Orders of the Day — Parliamentary and Other Pensions Bill

Part of the debate – in the House of Commons at 8:44 pm on 27th April 1987.

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Photo of Mr Alf Morris Mr Alf Morris , Manchester Wythenshawe 8:44 pm, 27th April 1987

I am grateful to the Leader of the House for his extremely kind reference to me in his opening speech. As he said, I have a very special interest in this Bill as chairman both of the managing trustees of the parliamentary contributory pension fund and the House of Commons Members' fund.

I pay tribute to the quiet and unpublicised, but often difficult and always painstaking, work of my fellow trustees in the service of their fellow Members. At the same time, I place on record here the unfailing help that we receive from Jim Dobson, Tony Lewis, Frank Brewer and all who work with them in the Fees Office. Nothing is too much trouble for them if they can help any Member of this House, past or present, or their dependants. The House as a whole owes them its gratitude.

The cumulative effect of six separate Acts of Parliament and 20 or so statutory instruments has made the parliamentary pension scheme, as it now exists, administratively very complex; and we have reached the stage where further amendments would make it extremely hard to follow. This Bill makes no changes to the rules of the scheme, or to the benefits available, but will enable the existing legislation to be consolidated in regulations or to continue to have effect as if contained in regulations, as appropriate, and will also enable future amendments to the scheme to be made by regulations. So the Bill, on which I congratulate the Leader of the House, is deserving of support on two counts. First, it will be more convenient and make the scheme more comprehensible to have it in a single document; and, perhaps more importantly, any future amendments will not be subject to the constraints of the parliamentary time available for primary legislation and can thus be implemented more quickly.

Contributions under the original Act in 1965 were expressed as a fixed sum of £150 a year from each Member with, effectively, a matching Exchequer contribution. There was provision for an additional Exchequer contribution to meet the cost of pensions in respect of non-contributory, but reckonable, service before the scheme started. The 1965 Act further provided that benefits and/ or contributions could be varied in the light of any surplus or deficiency revealed by an actuarial review of the fund.

By contrast, the Parliamentary and Other Pensions Act 1972 determined the Member's contribution at 5 per cent. of salary, leaving the Exchequer contribution to be determined by the Government Actuary at the appropriate level necessary to balance assets and liabilities. This means, of course—and it is essential for the fact to be understood by the House as a whole—that the fund can never go into surplus, no matter how well the investments perform. Equally, it means that the prospects of securing improvements in the scheme, based on successful investment management, are effectively vetoed since the Exchequer contribution correspondingly diminishes as a result. I ask the House to take very careful note of that point.

The amendments recommended by the Top Salaries Review Body in its 20th report were estimated to increase the cost of benefits under the scheme from about 18 per cent. to 22 per cent. of a Member's salary. It was therefore recommended that the Member's contribution should be, as before, approximately three eighths, or 8 per cent. Notwithstanding the review body's recommendation, the Government decided that the Member's contribution should be 9 per cent. The effect of that decision, endorsed by the House, has been to cause the Government Actuary to recommend a significant reduction in the Exchequer contribution from 3·3 times Members' contributions in 1985–86 to 2·3 in 1986–87 and only 2·0 thereafter. I must strongly emphasise to the House that this compares most unfavourably with other pension funds. The Government Actuary's Seventh Survey of Occupational Pension Schemes 1983, which was published in 1986, shows that across the board employers' contributions are 3·03 times employees' contributions. The multiple for the public sector alone is 2·6. Allowing for the fact that the parliamentary scheme's multiple also contains an element relating to pensions in respect of pre-1964 service, the Exchequer contribution to our scheme is inferior to that for the public sector taken as a whole.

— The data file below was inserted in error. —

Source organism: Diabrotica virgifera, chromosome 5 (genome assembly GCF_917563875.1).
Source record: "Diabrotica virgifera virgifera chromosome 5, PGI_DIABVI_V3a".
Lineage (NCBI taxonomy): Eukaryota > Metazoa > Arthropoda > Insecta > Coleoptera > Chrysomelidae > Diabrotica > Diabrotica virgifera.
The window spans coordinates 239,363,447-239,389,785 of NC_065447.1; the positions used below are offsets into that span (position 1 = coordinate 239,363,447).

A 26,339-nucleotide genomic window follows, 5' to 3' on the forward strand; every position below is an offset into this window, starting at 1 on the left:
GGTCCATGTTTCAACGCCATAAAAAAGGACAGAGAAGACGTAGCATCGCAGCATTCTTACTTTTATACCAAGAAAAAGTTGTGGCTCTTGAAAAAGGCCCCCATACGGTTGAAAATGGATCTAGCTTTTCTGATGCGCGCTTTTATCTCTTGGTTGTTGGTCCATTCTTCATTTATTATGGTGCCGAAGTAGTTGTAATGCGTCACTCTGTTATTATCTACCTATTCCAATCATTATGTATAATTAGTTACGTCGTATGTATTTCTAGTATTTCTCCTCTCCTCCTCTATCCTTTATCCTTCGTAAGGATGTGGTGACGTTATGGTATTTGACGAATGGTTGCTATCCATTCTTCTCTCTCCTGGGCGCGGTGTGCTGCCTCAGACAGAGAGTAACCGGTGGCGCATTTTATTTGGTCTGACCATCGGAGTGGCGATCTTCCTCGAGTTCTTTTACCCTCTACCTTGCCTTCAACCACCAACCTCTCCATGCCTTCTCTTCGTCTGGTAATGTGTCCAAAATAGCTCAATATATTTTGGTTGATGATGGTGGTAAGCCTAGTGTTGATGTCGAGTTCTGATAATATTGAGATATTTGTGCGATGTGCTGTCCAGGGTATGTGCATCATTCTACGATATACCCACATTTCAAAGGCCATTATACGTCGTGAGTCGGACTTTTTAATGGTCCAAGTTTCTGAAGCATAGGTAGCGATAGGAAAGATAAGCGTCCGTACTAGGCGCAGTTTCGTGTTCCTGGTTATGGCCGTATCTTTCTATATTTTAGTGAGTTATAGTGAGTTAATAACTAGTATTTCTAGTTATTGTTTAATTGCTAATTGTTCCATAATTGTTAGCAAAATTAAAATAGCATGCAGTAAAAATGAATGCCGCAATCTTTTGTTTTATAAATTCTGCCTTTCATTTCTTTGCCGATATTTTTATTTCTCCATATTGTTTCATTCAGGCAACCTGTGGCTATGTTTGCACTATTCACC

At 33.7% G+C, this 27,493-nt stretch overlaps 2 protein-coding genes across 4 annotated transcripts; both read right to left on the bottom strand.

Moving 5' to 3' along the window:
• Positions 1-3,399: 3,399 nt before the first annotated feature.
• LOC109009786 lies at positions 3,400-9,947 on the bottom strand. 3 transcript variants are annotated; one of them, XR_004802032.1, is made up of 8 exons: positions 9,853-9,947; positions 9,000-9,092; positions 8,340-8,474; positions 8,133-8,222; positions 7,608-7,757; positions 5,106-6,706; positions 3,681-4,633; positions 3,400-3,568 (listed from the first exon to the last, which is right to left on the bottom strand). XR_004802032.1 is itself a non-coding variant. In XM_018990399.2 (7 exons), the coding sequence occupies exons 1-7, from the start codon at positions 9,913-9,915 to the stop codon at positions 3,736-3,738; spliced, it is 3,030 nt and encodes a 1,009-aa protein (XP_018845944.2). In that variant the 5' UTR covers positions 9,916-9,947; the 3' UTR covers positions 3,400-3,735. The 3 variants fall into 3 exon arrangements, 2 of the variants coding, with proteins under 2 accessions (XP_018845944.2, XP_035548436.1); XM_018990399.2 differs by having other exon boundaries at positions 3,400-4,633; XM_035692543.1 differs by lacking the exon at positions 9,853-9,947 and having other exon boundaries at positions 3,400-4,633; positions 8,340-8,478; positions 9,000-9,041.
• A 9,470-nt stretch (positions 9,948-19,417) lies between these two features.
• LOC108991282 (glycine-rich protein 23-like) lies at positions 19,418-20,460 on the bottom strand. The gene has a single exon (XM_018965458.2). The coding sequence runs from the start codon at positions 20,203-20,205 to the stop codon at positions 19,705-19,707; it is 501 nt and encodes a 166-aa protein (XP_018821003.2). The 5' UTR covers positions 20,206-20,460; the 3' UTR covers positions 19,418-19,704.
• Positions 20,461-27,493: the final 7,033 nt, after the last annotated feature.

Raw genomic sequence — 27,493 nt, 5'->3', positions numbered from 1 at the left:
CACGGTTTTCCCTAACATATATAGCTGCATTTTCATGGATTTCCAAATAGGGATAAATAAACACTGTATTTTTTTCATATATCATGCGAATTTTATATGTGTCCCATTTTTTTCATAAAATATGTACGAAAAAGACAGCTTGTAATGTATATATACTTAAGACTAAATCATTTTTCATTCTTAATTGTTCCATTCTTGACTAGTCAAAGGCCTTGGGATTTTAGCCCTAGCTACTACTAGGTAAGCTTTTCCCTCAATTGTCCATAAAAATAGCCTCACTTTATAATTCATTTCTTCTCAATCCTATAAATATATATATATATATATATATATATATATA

There have, of course, been many improvements in the scheme over the years, in which the trustees have taken a leading role, not least those in the accrual rate; in the qualifying age/service conditions for early retirement at a general election; and the provision for ill-health retirement pensions. There is, however, a strong case for further improvements, and it is ultimately for the House to decide if and when they should be effected. Take, for example, the relationship between salary and pension. In 1975, the TSRB recommended a parliamentary, salary of £8,000, compared with £4,500 per annum then payable. Although the recommendation was not implemented in full (the salary moving only to £5,750) the Government of the day nevertheless permitted a higher notional salary to be implemented for pension purposes. Thus, the widow of a Member who died in service was awarded a pension correspondingly higher than would otherwise have been the case. The House may think that this precedent should be followed in all circumstances where a Government cannot see their way fully to implement TSRB recommendations on pay at the outset, as happened in 1983.